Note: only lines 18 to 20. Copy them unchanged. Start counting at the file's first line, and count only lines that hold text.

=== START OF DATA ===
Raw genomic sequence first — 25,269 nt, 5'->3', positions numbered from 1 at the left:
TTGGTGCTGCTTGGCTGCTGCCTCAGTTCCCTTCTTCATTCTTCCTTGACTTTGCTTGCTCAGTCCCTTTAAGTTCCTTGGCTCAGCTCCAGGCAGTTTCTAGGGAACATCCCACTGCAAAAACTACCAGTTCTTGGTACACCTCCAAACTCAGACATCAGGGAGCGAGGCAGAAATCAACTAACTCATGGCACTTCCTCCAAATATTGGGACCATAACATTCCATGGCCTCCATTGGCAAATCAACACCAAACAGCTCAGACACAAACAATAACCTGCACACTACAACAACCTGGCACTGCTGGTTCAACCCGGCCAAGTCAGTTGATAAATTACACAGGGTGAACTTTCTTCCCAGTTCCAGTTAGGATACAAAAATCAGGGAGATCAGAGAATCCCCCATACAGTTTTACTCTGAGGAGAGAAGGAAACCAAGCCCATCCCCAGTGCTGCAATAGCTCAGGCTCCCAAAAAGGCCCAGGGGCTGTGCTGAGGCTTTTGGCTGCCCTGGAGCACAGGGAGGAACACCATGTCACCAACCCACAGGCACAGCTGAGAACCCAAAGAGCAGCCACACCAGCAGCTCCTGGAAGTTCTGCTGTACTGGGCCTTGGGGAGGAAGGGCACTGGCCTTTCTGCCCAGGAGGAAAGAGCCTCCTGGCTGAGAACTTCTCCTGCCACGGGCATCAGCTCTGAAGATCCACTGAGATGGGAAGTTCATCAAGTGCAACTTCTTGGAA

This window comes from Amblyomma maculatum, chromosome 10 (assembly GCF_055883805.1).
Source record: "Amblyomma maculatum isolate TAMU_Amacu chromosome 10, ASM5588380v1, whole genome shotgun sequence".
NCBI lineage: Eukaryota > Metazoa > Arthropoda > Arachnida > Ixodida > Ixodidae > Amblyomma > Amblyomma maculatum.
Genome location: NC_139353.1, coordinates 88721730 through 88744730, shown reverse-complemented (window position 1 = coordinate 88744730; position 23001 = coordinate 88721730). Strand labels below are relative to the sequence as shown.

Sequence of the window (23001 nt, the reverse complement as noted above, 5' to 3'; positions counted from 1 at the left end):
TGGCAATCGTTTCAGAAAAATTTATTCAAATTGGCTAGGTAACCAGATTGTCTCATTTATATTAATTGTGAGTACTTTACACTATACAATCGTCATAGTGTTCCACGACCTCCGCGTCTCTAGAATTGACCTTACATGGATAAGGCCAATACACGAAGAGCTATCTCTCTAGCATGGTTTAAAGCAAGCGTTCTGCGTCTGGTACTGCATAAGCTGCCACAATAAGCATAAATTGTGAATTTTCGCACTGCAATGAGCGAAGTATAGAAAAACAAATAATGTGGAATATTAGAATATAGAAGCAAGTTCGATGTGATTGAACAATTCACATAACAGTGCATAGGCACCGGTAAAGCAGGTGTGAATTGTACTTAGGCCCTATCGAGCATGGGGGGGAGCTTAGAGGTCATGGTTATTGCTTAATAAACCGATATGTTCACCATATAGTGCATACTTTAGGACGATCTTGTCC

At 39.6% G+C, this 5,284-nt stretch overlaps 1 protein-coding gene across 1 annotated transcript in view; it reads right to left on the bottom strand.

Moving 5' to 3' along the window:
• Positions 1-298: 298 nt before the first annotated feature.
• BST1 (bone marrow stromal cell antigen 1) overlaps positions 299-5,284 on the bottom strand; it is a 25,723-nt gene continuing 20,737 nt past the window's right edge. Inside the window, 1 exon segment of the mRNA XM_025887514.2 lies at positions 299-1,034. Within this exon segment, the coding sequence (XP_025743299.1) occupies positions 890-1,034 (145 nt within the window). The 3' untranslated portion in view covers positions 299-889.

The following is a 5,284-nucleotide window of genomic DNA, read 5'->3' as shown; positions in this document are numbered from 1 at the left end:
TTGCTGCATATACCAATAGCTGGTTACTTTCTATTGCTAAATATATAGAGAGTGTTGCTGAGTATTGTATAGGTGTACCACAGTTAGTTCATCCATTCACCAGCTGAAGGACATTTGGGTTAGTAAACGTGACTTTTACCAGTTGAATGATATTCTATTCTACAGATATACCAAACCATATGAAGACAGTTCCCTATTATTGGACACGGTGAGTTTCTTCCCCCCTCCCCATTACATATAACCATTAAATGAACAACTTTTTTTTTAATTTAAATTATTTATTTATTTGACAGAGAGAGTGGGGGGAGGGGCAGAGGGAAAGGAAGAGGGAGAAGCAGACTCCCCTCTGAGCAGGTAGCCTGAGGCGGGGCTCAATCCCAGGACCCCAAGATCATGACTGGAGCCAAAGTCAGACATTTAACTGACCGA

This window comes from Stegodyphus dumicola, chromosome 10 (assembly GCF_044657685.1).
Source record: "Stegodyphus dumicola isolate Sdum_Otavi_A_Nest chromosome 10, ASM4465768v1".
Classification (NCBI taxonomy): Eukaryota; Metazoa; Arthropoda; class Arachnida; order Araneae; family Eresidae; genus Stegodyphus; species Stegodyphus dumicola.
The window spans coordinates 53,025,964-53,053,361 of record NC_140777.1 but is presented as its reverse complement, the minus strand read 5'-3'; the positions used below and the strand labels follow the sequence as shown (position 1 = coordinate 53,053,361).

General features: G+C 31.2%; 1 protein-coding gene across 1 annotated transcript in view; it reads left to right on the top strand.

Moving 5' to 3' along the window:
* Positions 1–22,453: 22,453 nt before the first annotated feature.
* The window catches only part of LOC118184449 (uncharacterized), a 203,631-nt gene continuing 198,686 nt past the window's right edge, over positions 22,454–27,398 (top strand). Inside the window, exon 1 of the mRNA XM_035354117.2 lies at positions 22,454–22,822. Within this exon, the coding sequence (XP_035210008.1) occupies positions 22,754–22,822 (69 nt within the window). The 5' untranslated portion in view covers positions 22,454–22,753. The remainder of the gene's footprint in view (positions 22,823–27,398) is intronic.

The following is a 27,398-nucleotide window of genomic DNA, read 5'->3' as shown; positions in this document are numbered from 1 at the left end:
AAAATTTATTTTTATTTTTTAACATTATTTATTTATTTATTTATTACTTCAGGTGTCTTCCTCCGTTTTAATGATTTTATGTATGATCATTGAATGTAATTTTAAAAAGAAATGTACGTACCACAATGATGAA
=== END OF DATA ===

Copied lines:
The window spans coordinates 53,025,964-53,053,361 of record NC_140777.1 but is presented as its reverse complement, the minus strand read 5'-3'; the positions used below and the strand labels follow the sequence as shown (position 1 = coordinate 53,053,361).

General features: G+C 31.2%; 1 protein-coding gene across 1 annotated transcript in view; it reads left to right on the top strand.

Moving 5' to 3' along the window: